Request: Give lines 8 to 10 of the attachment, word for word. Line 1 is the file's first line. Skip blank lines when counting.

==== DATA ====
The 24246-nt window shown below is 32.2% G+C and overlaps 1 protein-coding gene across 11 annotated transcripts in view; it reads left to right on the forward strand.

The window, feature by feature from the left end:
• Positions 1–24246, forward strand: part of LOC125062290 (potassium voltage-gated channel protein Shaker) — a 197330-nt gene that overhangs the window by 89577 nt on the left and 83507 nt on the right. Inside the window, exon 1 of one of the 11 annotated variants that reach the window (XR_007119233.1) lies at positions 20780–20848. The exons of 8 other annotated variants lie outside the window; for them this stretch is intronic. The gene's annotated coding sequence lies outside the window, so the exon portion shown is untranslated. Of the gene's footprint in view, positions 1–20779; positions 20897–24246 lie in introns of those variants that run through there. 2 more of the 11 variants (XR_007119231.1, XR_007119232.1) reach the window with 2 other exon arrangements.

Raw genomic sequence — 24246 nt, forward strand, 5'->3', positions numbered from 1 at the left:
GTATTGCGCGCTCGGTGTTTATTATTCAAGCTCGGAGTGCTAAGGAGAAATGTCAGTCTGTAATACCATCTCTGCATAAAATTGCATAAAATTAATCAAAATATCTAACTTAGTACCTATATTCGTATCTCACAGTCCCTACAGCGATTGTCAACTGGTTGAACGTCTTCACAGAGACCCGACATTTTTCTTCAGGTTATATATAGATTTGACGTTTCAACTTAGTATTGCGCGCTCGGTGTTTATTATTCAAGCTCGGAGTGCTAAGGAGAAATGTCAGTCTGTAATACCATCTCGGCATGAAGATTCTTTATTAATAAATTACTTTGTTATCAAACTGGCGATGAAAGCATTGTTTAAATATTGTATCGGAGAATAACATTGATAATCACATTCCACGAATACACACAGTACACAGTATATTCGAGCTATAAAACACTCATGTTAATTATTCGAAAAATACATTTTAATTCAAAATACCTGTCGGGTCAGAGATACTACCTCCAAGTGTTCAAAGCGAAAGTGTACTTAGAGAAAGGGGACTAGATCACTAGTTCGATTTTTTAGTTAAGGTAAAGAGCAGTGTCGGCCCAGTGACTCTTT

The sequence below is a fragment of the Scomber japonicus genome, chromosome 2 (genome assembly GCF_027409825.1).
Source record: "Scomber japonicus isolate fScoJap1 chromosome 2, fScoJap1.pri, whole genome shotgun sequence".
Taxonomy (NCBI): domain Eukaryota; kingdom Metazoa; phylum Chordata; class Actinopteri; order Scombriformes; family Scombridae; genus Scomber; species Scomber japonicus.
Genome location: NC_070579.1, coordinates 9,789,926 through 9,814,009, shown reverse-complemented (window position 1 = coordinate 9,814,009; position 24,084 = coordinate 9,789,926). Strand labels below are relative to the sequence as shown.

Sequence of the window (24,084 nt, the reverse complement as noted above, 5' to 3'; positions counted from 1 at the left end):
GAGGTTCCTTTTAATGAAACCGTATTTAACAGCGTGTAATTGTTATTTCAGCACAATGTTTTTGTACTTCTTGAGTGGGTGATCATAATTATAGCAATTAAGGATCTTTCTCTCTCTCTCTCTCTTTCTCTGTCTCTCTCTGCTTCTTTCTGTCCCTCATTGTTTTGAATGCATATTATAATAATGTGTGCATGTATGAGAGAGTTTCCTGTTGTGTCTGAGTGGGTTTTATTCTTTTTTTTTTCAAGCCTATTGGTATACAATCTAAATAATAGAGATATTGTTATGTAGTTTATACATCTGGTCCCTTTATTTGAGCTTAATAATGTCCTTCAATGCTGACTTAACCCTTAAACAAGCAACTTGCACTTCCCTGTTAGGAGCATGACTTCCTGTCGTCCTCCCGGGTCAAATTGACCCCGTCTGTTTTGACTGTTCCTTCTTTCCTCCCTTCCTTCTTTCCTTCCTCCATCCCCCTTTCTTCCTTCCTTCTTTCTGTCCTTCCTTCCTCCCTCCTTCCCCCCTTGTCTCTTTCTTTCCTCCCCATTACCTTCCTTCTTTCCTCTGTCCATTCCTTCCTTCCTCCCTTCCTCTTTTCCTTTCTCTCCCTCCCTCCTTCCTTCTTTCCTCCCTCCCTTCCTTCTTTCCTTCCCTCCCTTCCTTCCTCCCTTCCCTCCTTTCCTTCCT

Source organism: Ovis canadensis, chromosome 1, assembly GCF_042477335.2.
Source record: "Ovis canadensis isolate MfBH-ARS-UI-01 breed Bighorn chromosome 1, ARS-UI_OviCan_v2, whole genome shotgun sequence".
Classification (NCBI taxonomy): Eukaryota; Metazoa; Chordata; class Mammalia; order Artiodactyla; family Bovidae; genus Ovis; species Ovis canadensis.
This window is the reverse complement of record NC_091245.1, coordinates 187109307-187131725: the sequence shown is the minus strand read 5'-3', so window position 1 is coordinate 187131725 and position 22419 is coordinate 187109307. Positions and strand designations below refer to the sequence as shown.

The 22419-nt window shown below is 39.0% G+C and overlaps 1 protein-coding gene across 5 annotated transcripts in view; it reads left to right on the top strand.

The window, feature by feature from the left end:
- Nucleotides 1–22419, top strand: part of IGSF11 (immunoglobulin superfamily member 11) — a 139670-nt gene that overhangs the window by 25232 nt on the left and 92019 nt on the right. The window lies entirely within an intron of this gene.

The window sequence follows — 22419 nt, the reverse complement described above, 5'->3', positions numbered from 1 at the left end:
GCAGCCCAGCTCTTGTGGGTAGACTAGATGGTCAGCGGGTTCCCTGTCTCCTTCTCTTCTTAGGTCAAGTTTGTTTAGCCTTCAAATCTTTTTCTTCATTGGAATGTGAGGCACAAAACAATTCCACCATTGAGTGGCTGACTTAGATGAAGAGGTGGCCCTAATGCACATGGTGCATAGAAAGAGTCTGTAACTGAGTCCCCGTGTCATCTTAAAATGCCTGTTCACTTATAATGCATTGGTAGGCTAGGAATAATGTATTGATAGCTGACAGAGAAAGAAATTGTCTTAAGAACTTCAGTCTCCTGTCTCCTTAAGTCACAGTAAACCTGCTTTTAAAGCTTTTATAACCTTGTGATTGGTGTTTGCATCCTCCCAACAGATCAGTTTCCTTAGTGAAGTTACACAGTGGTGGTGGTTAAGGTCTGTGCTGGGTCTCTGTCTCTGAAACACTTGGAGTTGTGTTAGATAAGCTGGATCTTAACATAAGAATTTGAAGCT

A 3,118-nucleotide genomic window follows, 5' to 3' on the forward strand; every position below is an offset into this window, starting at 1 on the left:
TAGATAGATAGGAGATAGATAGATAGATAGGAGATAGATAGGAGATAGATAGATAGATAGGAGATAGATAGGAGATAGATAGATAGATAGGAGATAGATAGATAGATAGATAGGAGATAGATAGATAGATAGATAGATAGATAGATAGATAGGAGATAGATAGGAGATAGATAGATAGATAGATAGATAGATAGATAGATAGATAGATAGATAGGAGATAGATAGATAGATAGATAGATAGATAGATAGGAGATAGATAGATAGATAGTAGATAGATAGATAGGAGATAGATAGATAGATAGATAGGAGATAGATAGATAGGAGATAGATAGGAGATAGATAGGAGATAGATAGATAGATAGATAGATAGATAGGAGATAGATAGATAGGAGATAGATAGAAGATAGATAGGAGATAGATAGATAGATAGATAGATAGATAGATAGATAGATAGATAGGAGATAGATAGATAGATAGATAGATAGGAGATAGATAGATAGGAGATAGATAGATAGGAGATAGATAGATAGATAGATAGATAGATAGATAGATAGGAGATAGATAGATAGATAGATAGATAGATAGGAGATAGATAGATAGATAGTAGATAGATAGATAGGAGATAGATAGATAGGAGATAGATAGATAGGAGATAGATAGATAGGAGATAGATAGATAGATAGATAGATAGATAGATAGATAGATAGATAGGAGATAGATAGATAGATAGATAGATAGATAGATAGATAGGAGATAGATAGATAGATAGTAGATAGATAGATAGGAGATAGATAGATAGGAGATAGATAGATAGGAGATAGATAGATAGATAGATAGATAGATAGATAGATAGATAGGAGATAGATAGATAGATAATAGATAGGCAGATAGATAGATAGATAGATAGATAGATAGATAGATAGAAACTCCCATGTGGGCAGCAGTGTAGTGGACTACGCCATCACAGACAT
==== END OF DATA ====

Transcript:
Taxonomy (NCBI): domain Eukaryota; kingdom Metazoa; phylum Chordata; class Actinopteri; order Scombriformes; family Scombridae; genus Scomber; species Scomber japonicus.
Genome location: NC_070579.1, coordinates 9,789,926 through 9,814,009, shown reverse-complemented (window position 1 = coordinate 9,814,009; position 24,084 = coordinate 9,789,926). Strand labels below are relative to the sequence as shown.

Sequence of the window (24,084 nt, the reverse complement as noted above, 5' to 3'; positions counted from 1 at the left end):